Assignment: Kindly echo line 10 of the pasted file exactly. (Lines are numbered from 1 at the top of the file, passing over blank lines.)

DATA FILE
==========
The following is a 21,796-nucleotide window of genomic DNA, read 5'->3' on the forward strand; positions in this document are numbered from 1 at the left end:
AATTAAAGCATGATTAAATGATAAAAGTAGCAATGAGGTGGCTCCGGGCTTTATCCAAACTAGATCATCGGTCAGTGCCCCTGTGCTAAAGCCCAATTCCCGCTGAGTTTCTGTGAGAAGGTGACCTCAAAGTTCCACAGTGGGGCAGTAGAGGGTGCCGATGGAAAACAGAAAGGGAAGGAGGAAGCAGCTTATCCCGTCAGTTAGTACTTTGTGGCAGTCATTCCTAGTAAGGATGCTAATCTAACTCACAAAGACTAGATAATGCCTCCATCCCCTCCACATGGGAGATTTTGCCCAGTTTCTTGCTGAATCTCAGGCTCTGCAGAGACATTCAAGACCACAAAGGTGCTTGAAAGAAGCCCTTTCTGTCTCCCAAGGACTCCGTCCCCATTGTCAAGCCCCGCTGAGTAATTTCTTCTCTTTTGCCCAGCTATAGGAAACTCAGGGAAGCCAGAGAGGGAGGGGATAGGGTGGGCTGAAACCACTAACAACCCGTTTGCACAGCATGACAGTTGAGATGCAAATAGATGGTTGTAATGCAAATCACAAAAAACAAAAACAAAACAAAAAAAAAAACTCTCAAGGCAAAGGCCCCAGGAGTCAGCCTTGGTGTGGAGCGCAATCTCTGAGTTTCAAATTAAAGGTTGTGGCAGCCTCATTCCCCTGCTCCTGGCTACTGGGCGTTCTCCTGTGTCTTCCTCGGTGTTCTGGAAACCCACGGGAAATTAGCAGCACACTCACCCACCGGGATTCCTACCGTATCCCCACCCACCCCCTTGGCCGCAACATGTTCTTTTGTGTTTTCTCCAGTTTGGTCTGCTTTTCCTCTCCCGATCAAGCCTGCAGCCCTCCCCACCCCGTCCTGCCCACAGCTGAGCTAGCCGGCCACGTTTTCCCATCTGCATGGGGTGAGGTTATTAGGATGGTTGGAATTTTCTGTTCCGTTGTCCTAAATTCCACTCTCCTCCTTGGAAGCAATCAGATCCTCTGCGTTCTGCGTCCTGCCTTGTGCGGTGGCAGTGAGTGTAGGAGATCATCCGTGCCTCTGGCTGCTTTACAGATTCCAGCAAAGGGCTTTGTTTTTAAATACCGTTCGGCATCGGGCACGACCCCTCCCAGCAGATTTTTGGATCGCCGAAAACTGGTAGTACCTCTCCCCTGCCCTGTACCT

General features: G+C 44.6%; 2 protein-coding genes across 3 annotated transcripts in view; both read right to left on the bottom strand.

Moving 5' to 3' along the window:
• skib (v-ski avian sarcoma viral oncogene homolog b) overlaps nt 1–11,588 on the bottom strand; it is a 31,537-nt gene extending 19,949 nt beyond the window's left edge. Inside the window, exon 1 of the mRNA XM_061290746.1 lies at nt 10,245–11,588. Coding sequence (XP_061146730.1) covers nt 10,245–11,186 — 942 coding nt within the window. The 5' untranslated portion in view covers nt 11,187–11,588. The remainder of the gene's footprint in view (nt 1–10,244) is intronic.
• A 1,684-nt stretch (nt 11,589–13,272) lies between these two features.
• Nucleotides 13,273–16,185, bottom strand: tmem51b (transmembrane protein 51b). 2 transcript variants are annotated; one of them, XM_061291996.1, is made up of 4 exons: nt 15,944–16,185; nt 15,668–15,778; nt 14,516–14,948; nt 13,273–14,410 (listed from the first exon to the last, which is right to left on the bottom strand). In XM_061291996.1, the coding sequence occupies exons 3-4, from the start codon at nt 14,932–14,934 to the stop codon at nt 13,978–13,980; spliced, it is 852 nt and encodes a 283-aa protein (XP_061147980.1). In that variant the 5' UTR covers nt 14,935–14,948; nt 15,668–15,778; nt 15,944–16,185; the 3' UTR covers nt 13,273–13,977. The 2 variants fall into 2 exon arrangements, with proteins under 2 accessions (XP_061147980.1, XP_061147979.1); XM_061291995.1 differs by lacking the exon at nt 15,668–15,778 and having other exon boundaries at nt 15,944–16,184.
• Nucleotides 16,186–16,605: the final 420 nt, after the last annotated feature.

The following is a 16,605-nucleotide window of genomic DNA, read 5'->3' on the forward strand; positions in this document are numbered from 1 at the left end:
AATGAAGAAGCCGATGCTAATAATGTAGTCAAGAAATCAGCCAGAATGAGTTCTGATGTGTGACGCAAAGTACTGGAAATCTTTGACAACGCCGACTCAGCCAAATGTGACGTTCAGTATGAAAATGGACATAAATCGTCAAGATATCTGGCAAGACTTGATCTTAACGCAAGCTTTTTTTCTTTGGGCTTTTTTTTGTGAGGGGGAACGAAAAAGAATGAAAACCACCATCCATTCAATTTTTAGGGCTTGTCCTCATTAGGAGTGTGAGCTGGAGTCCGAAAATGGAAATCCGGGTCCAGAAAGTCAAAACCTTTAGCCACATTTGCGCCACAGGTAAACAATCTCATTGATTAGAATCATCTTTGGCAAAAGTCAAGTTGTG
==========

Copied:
AATGAAGAAGCCGATGCTAATAATGTAGTCAAGAAATCAGCCAGAATGAGTTCTGATGTGTGACGCAAAGTACTGGAAATCTTTGACAACGCCGACTCAGCCAAATGTGACGTTCAGTATGAAAATGGACATAAATCGTCAAGATATCTGGCAAGACTTGATCTTAACGCAAGCTTTTTTTCTTTGGGCTTTTTTTTGTGAGGGGGAACGAAAAAGAATGAAAACCACCATCCATTCAATTTTTAGGGCTTGTCCTCATTAGGAGTGTGAGCTGGAGTCCGAAAATGGAAATCCGGGTCCAGAAAGTCAAAACCTTTAGCCACATTTGCGCCACAGGTAAACAATCTCATTGATTAGAATCATCTTTGGCAAAAGTCAAGTTGTG